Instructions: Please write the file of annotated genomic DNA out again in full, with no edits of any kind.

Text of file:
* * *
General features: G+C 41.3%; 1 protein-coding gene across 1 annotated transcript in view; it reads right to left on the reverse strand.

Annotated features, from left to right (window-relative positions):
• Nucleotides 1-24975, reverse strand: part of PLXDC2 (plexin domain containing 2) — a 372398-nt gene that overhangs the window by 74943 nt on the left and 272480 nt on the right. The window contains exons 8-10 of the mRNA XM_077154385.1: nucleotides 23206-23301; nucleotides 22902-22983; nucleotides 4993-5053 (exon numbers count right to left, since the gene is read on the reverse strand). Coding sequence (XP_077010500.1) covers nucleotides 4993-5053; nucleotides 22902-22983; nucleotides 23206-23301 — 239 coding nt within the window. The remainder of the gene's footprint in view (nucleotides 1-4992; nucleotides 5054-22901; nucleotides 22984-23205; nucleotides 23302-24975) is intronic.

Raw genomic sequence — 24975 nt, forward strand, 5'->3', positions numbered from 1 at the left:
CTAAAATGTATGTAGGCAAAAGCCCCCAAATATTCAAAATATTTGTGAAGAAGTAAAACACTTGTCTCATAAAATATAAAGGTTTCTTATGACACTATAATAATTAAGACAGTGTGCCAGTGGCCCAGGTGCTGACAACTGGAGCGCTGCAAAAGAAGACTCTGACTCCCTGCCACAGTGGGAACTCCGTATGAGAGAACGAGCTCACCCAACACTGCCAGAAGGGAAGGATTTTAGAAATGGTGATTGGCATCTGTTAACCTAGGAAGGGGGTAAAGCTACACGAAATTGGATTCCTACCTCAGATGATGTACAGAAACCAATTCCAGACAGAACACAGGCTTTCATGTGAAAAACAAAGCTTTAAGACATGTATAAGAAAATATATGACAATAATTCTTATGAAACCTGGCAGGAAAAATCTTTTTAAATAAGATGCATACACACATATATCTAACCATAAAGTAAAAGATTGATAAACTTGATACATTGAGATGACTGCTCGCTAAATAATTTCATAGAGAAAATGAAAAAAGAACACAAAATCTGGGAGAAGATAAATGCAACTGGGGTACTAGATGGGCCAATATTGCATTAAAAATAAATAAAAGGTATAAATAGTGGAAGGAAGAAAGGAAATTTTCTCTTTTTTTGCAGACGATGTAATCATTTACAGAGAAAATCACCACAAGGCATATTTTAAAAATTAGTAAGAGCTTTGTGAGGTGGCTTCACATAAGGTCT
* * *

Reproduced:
General features: G+C 41.3%; 1 protein-coding gene across 1 annotated transcript in view; it reads right to left on the reverse strand.

Annotated features, from left to right (window-relative positions):
• Nucleotides 1-24975, reverse strand: part of PLXDC2 (plexin domain containing 2) — a 372398-nt gene that overhangs the window by 74943 nt on the left and 272480 nt on the right. The window contains exons 8-10 of the mRNA XM_077154385.1: nucleotides 23206-23301; nucleotides 22902-22983; nucleotides 4993-5053 (exon numbers count right to left, since the gene is read on the reverse strand). Coding sequence (XP_077010500.1) covers nucleotides 4993-5053; nucleotides 22902-22983; nucleotides 23206-23301 — 239 coding nt within the window. The remainder of the gene's footprint in view (nucleotides 1-4992; nucleotides 5054-22901; nucleotides 22984-23205; nucleotides 23302-24975) is intronic.

Raw genomic sequence — 24975 nt, forward strand, 5'->3', positions numbered from 1 at the left:
CTAAAATGTATGTAGGCAAAAGCCCCCAAATATTCAAAATATTTGTGAAGAAGTAAAACACTTGTCTCATAAAATATAAAGGTTTCTTATGACACTATAATAATTAAGACAGTGTGCCAGTGGCCCAGGTGCTGACAACTGGAGCGCTGCAAAAGAAGACTCTGACTCCCTGCCACAGTGGGAACTCCGTATGAGAGAACGAGCTCACCCAACACTGCCAGAAGGGAAGGATTTTAGAAATGGTGATTGGCATCTGTTAACCTAGGAAGGGGGTAAAGCTACACGAAATTGGATTCCTACCTCAGATGATGTACAGAAACCAATTCCAGACAGAACACAGGCTTTCATGTGAAAAACAAAGCTTTAAGACATGTATAAGAAAATATATGACAATAATTCTTATGAAACCTGGCAGGAAAAATCTTTTTAAATAAGATGCATACACACATATATCTAACCATAAAGTAAAAGATTGATAAACTTGATACATTGAGATGACTGCTCGCTAAATAATTTCATAGAGAAAATGAAAAAAGAACACAAAATCTGGGAGAAGATAAATGCAACTGGGGTACTAGATGGGCCAATATTGCATTAAAAATAAATAAAAGGTATAAATAGTGGAAGGAAGAAAGGAAATTTTCTCTTTTTTTGCAGACGATGTAATCATTTACAGAGAAAATCACCACAAGGCATATTTTAAAAATTAGTAAGAGCTTTGTGAGGTGGCTTCACATAAGGTCT